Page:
The first of the permission based web…

Posted: February 26, 2009 in other
Tags: , , , ,

By permission based web, I mean companies asking you if you have permission to share another person’s contact information.  Going back to my post about “Who’s giving out your digits“, today I saw my first real example from Reuters (I’m sure there are others) of a company asking you to verify that you have permission to use that contact’s information in that way.  I went to email an article to a coworker and at the bottom of the pop up window next to the ‘send’ button it read “I confirm that I have the recipient’s consent to provide their email address for this purpose.”  I don’t see how you would ever confirm this, it’s more of an honour system, but at least it makes me stop and think about it.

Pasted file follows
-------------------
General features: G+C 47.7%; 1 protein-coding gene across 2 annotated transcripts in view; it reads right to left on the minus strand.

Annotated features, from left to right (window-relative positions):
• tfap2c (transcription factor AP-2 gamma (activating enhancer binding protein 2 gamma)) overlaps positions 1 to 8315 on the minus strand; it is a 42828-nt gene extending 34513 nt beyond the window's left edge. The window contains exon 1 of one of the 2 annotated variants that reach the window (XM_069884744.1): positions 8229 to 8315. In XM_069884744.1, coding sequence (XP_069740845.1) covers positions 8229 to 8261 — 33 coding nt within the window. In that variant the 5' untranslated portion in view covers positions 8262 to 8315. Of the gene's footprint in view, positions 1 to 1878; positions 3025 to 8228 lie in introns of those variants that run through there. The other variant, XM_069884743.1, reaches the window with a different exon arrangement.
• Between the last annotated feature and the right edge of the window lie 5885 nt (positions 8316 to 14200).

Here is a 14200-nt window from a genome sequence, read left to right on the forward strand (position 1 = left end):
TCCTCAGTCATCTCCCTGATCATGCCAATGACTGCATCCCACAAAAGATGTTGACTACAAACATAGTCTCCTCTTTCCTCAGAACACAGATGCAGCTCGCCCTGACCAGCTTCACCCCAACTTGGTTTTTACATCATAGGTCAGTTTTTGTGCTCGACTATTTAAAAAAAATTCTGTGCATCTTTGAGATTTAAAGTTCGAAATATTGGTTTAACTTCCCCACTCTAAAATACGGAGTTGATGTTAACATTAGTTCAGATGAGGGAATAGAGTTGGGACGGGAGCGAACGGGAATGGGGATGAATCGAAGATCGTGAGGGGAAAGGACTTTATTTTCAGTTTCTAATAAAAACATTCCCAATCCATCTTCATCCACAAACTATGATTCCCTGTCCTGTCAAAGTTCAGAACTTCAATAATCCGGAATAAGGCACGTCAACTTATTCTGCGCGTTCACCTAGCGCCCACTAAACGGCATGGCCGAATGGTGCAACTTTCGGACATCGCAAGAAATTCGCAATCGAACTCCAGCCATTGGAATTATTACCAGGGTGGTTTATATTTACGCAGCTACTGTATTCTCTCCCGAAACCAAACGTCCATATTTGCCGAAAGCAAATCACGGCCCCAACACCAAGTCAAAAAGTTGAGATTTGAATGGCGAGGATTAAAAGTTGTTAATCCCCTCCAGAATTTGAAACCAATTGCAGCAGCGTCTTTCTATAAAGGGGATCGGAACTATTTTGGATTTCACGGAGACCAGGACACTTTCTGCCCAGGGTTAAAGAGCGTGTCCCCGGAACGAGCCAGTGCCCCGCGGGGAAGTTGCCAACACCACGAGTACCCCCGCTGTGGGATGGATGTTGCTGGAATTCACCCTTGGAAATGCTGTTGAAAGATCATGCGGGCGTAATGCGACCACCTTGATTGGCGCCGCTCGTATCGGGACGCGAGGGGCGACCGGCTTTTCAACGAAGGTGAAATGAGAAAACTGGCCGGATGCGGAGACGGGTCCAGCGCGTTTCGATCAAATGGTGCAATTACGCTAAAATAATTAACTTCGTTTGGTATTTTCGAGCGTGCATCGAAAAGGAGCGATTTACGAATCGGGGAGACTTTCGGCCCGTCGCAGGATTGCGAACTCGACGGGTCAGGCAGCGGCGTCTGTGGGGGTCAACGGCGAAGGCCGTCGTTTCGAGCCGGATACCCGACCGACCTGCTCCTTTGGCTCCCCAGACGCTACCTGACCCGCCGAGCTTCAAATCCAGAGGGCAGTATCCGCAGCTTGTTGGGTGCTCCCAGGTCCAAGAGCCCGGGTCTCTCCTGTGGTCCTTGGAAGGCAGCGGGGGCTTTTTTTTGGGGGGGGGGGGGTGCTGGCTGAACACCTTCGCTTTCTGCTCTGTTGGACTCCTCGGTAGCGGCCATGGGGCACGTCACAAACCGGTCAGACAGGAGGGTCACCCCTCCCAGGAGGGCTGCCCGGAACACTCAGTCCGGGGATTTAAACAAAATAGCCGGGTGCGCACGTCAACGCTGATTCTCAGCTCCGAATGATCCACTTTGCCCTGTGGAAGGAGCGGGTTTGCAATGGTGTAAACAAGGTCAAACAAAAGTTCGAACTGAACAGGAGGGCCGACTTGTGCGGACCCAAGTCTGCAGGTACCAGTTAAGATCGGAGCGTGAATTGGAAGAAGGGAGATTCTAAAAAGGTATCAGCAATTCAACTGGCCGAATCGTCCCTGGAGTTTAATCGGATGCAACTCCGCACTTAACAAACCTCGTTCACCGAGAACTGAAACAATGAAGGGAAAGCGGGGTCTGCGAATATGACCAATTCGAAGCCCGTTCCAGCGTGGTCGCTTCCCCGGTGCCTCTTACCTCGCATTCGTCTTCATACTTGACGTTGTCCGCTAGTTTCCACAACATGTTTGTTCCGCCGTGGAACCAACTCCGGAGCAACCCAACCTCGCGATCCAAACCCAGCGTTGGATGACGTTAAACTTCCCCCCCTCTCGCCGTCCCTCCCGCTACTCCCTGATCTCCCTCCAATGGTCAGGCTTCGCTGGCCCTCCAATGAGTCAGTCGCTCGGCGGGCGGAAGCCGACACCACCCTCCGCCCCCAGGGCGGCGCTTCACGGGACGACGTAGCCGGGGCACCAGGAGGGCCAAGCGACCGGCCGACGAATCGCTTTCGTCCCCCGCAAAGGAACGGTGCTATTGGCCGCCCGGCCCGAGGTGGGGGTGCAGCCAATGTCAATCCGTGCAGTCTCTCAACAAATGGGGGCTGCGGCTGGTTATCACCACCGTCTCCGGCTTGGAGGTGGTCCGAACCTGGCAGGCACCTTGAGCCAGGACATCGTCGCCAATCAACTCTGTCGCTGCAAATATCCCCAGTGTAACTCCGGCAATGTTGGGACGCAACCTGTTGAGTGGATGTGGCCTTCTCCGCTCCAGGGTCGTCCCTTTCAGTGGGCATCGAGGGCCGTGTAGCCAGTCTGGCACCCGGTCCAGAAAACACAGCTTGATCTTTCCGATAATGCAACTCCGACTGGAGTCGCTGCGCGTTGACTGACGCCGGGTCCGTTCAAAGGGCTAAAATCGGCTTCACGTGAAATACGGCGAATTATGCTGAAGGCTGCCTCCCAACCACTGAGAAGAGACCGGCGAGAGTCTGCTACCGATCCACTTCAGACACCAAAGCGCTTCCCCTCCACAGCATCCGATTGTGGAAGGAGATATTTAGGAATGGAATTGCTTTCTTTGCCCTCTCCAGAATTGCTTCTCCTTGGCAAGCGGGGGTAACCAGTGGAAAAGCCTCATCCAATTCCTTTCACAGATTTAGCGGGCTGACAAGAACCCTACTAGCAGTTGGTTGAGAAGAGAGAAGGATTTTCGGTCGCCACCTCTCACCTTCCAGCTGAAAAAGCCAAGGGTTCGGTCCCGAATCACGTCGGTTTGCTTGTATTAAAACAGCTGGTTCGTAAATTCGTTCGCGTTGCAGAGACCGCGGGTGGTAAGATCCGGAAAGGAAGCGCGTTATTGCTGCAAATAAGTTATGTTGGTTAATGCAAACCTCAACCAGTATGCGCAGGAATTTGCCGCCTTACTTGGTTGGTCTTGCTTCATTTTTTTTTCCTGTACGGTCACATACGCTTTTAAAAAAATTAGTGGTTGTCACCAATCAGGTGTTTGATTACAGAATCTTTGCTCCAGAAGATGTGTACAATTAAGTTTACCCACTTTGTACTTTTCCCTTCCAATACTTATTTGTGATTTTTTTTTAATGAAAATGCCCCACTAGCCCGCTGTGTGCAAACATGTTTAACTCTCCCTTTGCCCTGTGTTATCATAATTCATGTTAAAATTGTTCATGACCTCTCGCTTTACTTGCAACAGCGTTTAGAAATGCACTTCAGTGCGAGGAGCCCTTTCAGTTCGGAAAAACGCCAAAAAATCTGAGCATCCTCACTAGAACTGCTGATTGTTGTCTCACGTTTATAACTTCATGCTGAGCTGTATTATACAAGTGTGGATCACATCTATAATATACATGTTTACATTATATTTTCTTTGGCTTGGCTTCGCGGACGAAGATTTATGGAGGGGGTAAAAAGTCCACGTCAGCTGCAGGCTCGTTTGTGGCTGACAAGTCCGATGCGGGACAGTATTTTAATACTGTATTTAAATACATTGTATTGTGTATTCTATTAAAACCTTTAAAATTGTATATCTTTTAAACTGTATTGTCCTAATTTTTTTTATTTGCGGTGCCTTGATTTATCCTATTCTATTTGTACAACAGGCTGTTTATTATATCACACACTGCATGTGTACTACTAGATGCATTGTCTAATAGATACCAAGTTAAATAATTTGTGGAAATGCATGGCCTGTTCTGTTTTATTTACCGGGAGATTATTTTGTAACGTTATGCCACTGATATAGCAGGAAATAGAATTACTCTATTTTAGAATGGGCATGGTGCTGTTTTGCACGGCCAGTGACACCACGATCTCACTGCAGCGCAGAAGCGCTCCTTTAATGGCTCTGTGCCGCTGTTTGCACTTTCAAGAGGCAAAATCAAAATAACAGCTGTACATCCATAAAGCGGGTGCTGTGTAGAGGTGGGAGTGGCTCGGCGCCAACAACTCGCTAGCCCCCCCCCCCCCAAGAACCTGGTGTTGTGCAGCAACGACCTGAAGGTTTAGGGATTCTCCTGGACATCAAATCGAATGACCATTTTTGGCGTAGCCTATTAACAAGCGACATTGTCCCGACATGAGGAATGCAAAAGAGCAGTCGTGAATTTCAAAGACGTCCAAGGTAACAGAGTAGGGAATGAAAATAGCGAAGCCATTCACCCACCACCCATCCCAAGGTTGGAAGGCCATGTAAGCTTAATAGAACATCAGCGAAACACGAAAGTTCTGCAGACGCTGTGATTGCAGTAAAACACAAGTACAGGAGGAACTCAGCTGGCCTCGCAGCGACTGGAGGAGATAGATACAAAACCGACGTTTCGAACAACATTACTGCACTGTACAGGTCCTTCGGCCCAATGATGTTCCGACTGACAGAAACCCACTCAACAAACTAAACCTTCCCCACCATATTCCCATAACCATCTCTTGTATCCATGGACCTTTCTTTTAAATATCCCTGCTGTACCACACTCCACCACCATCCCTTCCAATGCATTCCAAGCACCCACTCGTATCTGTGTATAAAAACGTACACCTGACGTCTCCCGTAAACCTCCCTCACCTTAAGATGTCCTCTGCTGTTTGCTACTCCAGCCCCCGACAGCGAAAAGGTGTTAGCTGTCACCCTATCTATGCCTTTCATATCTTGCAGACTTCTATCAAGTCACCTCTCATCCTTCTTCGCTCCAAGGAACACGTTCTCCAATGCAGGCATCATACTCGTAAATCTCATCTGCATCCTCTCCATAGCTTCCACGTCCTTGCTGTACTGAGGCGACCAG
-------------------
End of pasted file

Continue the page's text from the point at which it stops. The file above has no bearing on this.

Reuters now asks if you have the permission of the contact to send them information.

Reuters now asks if you have the permission of the contact to send them information.

Have you seen any good examples of this recently?  Add them in the comments, or send me a screenshot with “permission example” in the subject line (with details on where it’s from, etc.) to and I’ll be sure to add them to this post.
  1. Mitch says:

    So, did you just give the ‘masses’ permission to email you?

  2. Wendy Peters says:

    My take on it is that by putting that specific email address out there, I’m opening myself up to anyone sending me information, whether it be about the specific examples for this post, questions, spam, etc. An invitation to send me information on a specific topic is not an invitation for the ‘masses’ to email me whatever they want. I don’t think consent is implied in this case…. although there is nothing stopping anyone from then sending me whatever it is they may want to send me. Listing my email address publicly, say on my about page, or having it available on my LinkedIn profile, etc., that would be an open invitation.

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